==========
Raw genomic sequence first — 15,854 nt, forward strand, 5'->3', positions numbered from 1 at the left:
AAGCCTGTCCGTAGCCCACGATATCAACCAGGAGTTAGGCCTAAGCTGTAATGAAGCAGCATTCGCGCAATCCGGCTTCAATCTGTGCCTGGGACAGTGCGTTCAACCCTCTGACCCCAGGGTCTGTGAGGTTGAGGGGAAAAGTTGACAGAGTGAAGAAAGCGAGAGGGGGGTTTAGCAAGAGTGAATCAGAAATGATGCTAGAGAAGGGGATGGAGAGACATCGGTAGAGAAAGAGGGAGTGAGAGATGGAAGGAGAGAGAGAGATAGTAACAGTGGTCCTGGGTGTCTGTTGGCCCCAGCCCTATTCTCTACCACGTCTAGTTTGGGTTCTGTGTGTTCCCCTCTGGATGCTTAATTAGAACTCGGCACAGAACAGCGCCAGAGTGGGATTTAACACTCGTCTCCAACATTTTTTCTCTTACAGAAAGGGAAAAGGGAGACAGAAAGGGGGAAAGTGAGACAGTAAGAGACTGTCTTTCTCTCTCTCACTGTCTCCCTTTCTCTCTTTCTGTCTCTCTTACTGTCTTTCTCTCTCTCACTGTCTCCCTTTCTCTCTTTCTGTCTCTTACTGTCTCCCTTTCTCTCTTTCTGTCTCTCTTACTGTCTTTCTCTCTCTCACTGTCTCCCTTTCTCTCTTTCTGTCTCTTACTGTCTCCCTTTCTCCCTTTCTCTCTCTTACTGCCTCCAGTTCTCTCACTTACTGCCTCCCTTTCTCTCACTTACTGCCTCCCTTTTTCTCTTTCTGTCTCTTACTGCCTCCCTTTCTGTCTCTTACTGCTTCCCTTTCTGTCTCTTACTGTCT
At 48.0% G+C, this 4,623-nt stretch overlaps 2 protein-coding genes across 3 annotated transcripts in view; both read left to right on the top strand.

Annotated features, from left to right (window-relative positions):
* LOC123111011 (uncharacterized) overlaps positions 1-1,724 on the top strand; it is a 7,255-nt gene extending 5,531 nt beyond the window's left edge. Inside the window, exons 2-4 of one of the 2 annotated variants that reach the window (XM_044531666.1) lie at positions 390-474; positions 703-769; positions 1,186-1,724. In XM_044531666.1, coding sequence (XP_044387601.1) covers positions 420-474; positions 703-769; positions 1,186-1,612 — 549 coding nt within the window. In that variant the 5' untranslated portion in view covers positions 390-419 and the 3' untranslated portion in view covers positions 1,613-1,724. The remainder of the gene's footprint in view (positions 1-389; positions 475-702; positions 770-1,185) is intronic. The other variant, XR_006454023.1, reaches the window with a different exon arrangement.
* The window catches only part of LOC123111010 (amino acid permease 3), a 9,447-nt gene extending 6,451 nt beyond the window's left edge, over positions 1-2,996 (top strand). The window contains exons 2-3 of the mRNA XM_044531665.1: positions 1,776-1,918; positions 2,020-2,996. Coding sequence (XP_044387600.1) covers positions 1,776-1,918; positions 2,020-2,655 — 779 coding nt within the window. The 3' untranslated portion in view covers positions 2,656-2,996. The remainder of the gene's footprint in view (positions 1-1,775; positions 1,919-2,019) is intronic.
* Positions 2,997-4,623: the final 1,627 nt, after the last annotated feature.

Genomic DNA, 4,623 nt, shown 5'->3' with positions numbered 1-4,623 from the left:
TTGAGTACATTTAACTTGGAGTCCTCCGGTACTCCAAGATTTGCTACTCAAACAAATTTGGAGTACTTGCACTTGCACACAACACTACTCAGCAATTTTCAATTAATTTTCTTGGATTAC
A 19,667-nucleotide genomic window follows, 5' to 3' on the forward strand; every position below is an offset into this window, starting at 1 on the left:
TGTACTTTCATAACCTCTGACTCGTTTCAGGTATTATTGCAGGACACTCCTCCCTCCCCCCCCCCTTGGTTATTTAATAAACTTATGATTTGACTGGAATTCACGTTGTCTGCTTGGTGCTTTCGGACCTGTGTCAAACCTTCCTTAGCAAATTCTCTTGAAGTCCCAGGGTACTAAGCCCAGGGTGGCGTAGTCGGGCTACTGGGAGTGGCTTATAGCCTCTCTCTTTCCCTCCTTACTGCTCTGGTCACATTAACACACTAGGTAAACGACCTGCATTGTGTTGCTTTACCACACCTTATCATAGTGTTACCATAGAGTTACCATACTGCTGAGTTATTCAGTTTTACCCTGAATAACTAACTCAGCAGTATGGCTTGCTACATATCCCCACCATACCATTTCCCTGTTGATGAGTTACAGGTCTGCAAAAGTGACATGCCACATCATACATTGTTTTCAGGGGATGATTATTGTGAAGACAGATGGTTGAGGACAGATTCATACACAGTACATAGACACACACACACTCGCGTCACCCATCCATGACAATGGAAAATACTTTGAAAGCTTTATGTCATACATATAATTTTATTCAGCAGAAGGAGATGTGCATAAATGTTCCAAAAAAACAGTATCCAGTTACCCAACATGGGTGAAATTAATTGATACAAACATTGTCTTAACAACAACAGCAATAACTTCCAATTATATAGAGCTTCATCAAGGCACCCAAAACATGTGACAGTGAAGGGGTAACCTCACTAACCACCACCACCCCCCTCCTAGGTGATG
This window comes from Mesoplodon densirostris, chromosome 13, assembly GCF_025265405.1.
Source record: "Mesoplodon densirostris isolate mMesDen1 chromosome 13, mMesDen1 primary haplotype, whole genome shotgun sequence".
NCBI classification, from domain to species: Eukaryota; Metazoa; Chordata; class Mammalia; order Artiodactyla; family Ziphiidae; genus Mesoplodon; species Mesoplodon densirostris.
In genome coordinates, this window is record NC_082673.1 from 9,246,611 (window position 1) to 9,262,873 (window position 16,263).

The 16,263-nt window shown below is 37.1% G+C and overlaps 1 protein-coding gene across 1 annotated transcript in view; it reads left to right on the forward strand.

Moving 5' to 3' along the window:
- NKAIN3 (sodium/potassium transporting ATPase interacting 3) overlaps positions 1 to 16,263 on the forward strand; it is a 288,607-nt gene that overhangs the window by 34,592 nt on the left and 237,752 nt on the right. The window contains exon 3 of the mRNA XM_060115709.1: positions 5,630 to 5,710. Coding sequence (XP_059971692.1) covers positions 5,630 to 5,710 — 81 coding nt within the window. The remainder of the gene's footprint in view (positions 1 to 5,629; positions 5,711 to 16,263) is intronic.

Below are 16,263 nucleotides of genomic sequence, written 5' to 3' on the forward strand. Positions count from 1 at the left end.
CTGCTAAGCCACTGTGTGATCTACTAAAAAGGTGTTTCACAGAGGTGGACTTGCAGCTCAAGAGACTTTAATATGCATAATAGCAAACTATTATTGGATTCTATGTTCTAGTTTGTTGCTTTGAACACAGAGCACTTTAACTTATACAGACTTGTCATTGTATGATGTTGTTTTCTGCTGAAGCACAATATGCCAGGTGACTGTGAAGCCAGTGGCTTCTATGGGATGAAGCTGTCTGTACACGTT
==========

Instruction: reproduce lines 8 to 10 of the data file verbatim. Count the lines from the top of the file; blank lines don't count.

Genomic DNA, 4,623 nt, shown 5'->3' with positions numbered 1-4,623 from the left:
TTGAGTACATTTAACTTGGAGTCCTCCGGTACTCCAAGATTTGCTACTCAAACAAATTTGGAGTACTTGCACTTGCACACAACACTACTCAGCAATTTTCAATTAATTTTCTTGGATTAC
A 19,667-nucleotide genomic window follows, 5' to 3' on the forward strand; every position below is an offset into this window, starting at 1 on the left: